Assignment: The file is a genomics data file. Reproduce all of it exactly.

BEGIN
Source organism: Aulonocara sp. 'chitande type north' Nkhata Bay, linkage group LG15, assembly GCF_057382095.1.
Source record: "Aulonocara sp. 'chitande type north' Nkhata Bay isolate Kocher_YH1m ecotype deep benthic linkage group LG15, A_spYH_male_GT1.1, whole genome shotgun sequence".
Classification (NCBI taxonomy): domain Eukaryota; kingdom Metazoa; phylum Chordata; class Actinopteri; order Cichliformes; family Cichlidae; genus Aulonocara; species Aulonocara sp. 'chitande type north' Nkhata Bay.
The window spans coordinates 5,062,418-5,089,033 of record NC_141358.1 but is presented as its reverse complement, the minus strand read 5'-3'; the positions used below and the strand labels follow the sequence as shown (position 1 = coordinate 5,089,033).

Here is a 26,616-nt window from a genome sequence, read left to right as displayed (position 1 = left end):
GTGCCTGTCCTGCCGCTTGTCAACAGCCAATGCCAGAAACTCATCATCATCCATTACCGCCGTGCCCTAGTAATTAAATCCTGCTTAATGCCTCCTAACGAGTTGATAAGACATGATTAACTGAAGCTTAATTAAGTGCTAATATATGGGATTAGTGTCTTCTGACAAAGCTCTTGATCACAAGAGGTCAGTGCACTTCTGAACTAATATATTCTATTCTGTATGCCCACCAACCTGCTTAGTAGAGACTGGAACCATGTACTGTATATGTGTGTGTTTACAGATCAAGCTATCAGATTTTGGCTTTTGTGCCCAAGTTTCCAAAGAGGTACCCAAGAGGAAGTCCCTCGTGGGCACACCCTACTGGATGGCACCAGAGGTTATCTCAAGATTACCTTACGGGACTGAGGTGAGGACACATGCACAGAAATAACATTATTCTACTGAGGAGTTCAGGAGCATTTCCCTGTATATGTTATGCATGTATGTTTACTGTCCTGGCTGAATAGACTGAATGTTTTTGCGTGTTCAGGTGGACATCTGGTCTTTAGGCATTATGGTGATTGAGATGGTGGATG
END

Source organism: Aulonocara sp. 'chitande type north' Nkhata Bay, linkage group LG15, assembly GCF_057382095.1.
Source record: "Aulonocara sp. 'chitande type north' Nkhata Bay isolate Kocher_YH1m ecotype deep benthic linkage group LG15, A_spYH_male_GT1.1, whole genome shotgun sequence".
Classification (NCBI taxonomy): domain Eukaryota; kingdom Metazoa; phylum Chordata; class Actinopteri; order Cichliformes; family Cichlidae; genus Aulonocara; species Aulonocara sp. 'chitande type north' Nkhata Bay.
The window spans coordinates 5,062,418-5,089,033 of record NC_141358.1 but is presented as its reverse complement, the minus strand read 5'-3'; the positions used below and the strand labels follow the sequence as shown (position 1 = coordinate 5,089,033).

Here is a 26,616-nt window from a genome sequence, read left to right as displayed (position 1 = left end):
GTGCCTGTCCTGCCGCTTGTCAACAGCCAATGCCAGAAACTCATCATCATCCATTACCGCCGTGCCCTAGTAATTAAATCCTGCTTAATGCCTCCTAACGAGTTGATAAGACATGATTAACTGAAGCTTAATTAAGTGCTAATATATGGGATTAGTGTCTTCTGACAAAGCTCTTGATCACAAGAGGTCAGTGCACTTCTGAACTAATATATTCTATTCTGTATGCCCACCAACCTGCTTAGTAGAGACTGGAACCATGTACTGTATATGTGTGTGTTTACAGATCAAGCTATCAGATTTTGGCTTTTGTGCCCAAGTTTCCAAAGAGGTACCCAAGAGGAAGTCCCTCGTGGGCACACCCTACTGGATGGCACCAGAGGTTATCTCAAGATTACCTTACGGGACTGAGGTGAGGACACATGCACAGAAATAACATTATTCTACTGAGGAGTTCAGGAGCATTTCCCTGTATATGTTATGCATGTATGTTTACTGTCCTGGCTGAATAGACTGAATGTTTTTGCGTGTTCAGGTGGACATCTGGTCTTTAGGCATTATGGTGATTGAGATGGTGGATG